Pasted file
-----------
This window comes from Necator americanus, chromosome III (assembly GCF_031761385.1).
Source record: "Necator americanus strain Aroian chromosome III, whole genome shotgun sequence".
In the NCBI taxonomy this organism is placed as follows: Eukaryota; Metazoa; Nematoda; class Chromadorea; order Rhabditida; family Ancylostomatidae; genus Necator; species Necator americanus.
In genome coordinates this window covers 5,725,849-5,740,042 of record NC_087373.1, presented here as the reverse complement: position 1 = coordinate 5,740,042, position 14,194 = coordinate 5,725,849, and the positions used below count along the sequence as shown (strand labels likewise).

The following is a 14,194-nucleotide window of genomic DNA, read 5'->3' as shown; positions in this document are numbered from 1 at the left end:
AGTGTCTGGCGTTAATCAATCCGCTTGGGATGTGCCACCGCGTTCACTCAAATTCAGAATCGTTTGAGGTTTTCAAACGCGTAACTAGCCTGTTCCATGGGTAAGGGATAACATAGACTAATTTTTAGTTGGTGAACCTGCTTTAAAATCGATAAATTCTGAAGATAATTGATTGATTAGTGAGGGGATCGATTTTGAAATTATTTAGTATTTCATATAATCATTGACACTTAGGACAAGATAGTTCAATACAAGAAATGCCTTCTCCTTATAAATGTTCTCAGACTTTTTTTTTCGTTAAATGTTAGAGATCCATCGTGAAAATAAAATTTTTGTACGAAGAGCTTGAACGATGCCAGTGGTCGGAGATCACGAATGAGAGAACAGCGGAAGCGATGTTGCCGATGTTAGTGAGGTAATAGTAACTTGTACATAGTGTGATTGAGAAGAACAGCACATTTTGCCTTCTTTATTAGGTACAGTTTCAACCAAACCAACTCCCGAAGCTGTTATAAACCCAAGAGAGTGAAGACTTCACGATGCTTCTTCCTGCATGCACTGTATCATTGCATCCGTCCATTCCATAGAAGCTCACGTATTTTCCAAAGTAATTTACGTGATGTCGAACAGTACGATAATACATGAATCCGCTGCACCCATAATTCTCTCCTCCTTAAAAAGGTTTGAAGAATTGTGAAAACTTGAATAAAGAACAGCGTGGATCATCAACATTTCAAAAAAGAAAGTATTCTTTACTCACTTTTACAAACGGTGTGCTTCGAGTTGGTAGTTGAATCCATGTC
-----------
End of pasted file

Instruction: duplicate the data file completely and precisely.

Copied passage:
This window comes from Necator americanus, chromosome III (assembly GCF_031761385.1).
Source record: "Necator americanus strain Aroian chromosome III, whole genome shotgun sequence".
In the NCBI taxonomy this organism is placed as follows: Eukaryota; Metazoa; Nematoda; class Chromadorea; order Rhabditida; family Ancylostomatidae; genus Necator; species Necator americanus.
In genome coordinates this window covers 5,725,849-5,740,042 of record NC_087373.1, presented here as the reverse complement: position 1 = coordinate 5,740,042, position 14,194 = coordinate 5,725,849, and the positions used below count along the sequence as shown (strand labels likewise).

The following is a 14,194-nucleotide window of genomic DNA, read 5'->3' as shown; positions in this document are numbered from 1 at the left end:
AGTGTCTGGCGTTAATCAATCCGCTTGGGATGTGCCACCGCGTTCACTCAAATTCAGAATCGTTTGAGGTTTTCAAACGCGTAACTAGCCTGTTCCATGGGTAAGGGATAACATAGACTAATTTTTAGTTGGTGAACCTGCTTTAAAATCGATAAATTCTGAAGATAATTGATTGATTAGTGAGGGGATCGATTTTGAAATTATTTAGTATTTCATATAATCATTGACACTTAGGACAAGATAGTTCAATACAAGAAATGCCTTCTCCTTATAAATGTTCTCAGACTTTTTTTTTCGTTAAATGTTAGAGATCCATCGTGAAAATAAAATTTTTGTACGAAGAGCTTGAACGATGCCAGTGGTCGGAGATCACGAATGAGAGAACAGCGGAAGCGATGTTGCCGATGTTAGTGAGGTAATAGTAACTTGTACATAGTGTGATTGAGAAGAACAGCACATTTTGCCTTCTTTATTAGGTACAGTTTCAACCAAACCAACTCCCGAAGCTGTTATAAACCCAAGAGAGTGAAGACTTCACGATGCTTCTTCCTGCATGCACTGTATCATTGCATCCGTCCATTCCATAGAAGCTCACGTATTTTCCAAAGTAATTTACGTGATGTCGAACAGTACGATAATACATGAATCCGCTGCACCCATAATTCTCTCCTCCTTAAAAAGGTTTGAAGAATTGTGAAAACTTGAATAAAGAACAGCGTGGATCATCAACATTTCAAAAAAGAAAGTATTCTTTACTCACTTTTACAAACGGTGTGCTTCGAGTTGGTAGTTGAATCCATGTC